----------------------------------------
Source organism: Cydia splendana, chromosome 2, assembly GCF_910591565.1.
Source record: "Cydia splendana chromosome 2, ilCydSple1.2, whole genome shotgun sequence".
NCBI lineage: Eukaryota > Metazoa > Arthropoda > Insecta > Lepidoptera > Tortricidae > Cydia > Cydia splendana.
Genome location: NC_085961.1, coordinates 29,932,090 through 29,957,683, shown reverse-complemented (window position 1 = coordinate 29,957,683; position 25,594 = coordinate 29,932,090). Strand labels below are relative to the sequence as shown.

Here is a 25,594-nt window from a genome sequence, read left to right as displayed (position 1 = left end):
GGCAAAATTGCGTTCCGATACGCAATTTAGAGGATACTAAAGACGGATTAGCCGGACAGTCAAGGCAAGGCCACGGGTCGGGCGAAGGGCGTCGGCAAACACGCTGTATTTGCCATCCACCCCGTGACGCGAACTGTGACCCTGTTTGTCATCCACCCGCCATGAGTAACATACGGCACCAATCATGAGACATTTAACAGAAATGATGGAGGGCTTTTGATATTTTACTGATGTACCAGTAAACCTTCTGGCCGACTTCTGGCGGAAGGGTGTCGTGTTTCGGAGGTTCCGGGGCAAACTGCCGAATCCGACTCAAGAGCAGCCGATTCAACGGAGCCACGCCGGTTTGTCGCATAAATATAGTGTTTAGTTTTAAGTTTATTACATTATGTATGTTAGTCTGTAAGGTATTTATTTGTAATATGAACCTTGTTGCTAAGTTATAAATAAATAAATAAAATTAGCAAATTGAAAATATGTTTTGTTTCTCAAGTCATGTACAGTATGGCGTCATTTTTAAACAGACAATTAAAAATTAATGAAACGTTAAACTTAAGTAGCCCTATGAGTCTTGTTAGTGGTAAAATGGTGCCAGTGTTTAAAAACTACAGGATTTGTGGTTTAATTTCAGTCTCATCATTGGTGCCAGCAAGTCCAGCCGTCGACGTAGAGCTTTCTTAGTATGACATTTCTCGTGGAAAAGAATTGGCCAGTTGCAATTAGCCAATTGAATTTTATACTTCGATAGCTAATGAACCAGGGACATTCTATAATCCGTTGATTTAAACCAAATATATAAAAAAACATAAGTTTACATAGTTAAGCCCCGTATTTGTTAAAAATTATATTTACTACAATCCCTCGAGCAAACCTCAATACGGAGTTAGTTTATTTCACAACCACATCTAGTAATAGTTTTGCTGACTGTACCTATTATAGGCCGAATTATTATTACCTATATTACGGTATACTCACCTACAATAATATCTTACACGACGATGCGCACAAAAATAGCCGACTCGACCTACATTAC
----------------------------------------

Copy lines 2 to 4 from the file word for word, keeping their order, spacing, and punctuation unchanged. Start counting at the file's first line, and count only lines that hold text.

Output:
Source record: "Cydia splendana chromosome 2, ilCydSple1.2, whole genome shotgun sequence".
NCBI lineage: Eukaryota > Metazoa > Arthropoda > Insecta > Lepidoptera > Tortricidae > Cydia > Cydia splendana.
Genome location: NC_085961.1, coordinates 29,932,090 through 29,957,683, shown reverse-complemented (window position 1 = coordinate 29,957,683; position 25,594 = coordinate 29,932,090). Strand labels below are relative to the sequence as shown.